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True Team Effort Improves Students’ Growth

True Team Effort Improves Students’ Growth

There’s something special going on in the sixth-grade hallway at Freedom Elementary. A science and social studies co-teaching team has developed an approach that is helping students grow in many ways – even in language arts!

With rooms across the hall from each other, Regan Smither and Victoria Valentine realized they have a unique situation: they are both certified to teach social studies and science – plus they both have their reading certification. Based on a similar model used by Freedom fifth-grade teachers, Smither and Valentine proposed a co-teaching situation where they would cover science and social studies. But they added another component: using their science and social studies non-fiction text and vocabulary to support the work of the language arts teachers.

Now in their second year of co-teaching, the results are impressive. But first, here’s how it works.

The team has a weekly schedule as follows: Mondays and Wednesdays are social studies days and Tuesday and Thursdays are science days. They split Fridays 50-50 to make sure they provide the correct minutes for science and social studies. The teachers change their class makeup every three to four weeks, so that students are taught by both teachers and are exposed to a variety of classmates. “It’s a cool way to learn,” said sixth-grader Miriam. The teachers can talk to each other and ask each other questions to help figure out the best way to help us learn."

The students learn to work with different people and make new friends along the way. “We have also seen that students’ executive functioning skills have increased as we are creating situations where they practice flexibility as we come together as a whole group and mix up groups often,” said Smither. “It prepares them for what junior high looks like, so it eases that transition for them.” 

At the beginning of each school year, Smither and Valentine work with the language arts teachers to look at MAP (Measures of Academic Progress) and AIR (American Institutes for Research) testing scores to identify how they can support each student’s growth.  Because there is so much non-fiction text involved in teaching science and social studies, Smither and Valentine can focus on a different language arts standard each quarter. Students are divided into different “emoji” groups (like fish or flamingos) based on MAP test scores. After testing in the fall, winter and spring, the emoji groups are adjusted accordingly.

A typical day includes a mini lesson, followed by students working individually. Each emoji group has a lesson tailored to meet their needs. For example, even though each emoji group has four questions to answer about a lesson on soil formation, the questions will vary in depth to challenge each student. During this time, Smither and Valentine pull out even smaller groups of students based on where they were on their OST (Ohio State Tests) to help ensure that each student makes at least one year’s worth of growth. “I like how we are learning,” said sixth-grader Max. “I get to meet new people. Sometimes it’s challenging, sometimes it’s fun.”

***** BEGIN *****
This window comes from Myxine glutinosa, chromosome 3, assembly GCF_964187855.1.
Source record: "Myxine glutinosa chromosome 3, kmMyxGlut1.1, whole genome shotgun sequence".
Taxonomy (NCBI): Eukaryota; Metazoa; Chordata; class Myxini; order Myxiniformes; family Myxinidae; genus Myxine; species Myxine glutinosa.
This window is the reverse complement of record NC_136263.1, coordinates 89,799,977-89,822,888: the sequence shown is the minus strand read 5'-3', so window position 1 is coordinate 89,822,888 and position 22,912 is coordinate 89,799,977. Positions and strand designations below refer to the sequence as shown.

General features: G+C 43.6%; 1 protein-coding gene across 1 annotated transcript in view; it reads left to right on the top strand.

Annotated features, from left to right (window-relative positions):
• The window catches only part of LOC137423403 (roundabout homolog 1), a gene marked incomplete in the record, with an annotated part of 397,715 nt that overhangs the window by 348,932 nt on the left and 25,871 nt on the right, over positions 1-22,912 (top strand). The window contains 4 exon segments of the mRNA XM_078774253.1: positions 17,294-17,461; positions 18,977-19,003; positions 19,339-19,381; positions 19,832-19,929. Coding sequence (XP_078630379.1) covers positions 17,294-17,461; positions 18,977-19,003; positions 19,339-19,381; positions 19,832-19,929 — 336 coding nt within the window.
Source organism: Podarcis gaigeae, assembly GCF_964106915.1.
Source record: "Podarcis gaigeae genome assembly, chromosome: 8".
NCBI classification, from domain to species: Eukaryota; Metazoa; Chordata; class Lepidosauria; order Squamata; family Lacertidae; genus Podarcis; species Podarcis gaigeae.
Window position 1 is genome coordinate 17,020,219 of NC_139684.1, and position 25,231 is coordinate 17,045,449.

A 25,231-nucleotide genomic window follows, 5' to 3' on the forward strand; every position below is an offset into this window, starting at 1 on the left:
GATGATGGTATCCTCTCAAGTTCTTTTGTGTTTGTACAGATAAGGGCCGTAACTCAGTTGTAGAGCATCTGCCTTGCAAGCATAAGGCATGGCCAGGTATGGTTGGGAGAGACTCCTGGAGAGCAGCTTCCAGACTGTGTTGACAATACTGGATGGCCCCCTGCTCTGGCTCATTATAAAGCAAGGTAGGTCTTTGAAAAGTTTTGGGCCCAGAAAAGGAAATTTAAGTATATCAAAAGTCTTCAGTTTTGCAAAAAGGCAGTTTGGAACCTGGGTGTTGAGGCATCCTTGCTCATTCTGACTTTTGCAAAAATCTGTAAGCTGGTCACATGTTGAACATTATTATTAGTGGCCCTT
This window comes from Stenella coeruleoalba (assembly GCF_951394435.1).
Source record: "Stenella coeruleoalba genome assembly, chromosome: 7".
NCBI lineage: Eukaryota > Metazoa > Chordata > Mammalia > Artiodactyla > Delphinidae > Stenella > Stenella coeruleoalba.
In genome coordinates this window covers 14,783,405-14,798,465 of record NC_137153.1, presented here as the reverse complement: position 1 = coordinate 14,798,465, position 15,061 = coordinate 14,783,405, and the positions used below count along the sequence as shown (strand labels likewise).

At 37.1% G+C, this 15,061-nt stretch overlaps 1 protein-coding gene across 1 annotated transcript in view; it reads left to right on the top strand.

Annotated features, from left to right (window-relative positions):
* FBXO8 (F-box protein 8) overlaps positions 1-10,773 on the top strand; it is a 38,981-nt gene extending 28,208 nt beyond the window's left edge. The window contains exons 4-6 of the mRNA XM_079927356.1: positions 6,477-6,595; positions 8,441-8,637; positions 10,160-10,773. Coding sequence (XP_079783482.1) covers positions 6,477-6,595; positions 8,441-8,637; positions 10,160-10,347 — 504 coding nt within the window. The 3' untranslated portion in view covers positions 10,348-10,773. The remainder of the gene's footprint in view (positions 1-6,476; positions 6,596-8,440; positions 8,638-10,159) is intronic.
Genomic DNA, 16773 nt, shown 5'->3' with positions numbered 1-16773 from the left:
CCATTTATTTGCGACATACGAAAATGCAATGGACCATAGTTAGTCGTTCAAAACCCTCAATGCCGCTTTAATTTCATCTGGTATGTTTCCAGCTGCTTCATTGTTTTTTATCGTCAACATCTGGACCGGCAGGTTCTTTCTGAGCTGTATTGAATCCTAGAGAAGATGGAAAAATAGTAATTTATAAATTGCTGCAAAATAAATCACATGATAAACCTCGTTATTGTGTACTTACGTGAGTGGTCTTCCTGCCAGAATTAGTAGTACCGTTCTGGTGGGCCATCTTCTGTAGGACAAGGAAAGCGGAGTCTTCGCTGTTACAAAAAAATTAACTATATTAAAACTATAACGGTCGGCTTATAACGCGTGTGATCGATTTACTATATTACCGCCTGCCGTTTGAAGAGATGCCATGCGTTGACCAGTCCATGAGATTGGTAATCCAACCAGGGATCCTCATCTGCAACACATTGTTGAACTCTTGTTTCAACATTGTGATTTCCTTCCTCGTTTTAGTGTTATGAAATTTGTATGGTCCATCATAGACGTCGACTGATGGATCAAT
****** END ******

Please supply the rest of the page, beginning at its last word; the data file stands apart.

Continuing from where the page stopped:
It was a lot of work and a lot of trial and error for Smither and Valentine to fine-tune their co-teaching model. They’ve developed a friendship and trust with each other that helps make it work.

“We absolutely do see advantages with what we are doing,” said Smither. “Stamina has increased in terms of reading and writing in social studies and science. We also see that because students have been exposed to a variety of non-fiction texts, they are more prepared to approach a new text and have the skills to understand it better."

The teaching duo has also noticed that AIR test scores have increased in the targeted language arts standards. They focused on vocabulary and acquisition last year and saw that among Lakota’s elementary schools, Freedom scored the highest on the sixth-grade standard 6.4. (Standard 6.4 states: Determine or clarify the meaning of unknown and multiple-meaning words and phrases based on grade 6 reading and content, choosing flexibly from a range of strategies.)

What is the reason behind the students’ growth? “It is hard to narrow in on one reason,” said Valentine. “Is it just us or is it the work the students are doing with the ELA teachers or is it what we are doing as a whole at the school? The best answer is that it’s really a team effort to see all of these kids succeed. We are just playing our part.”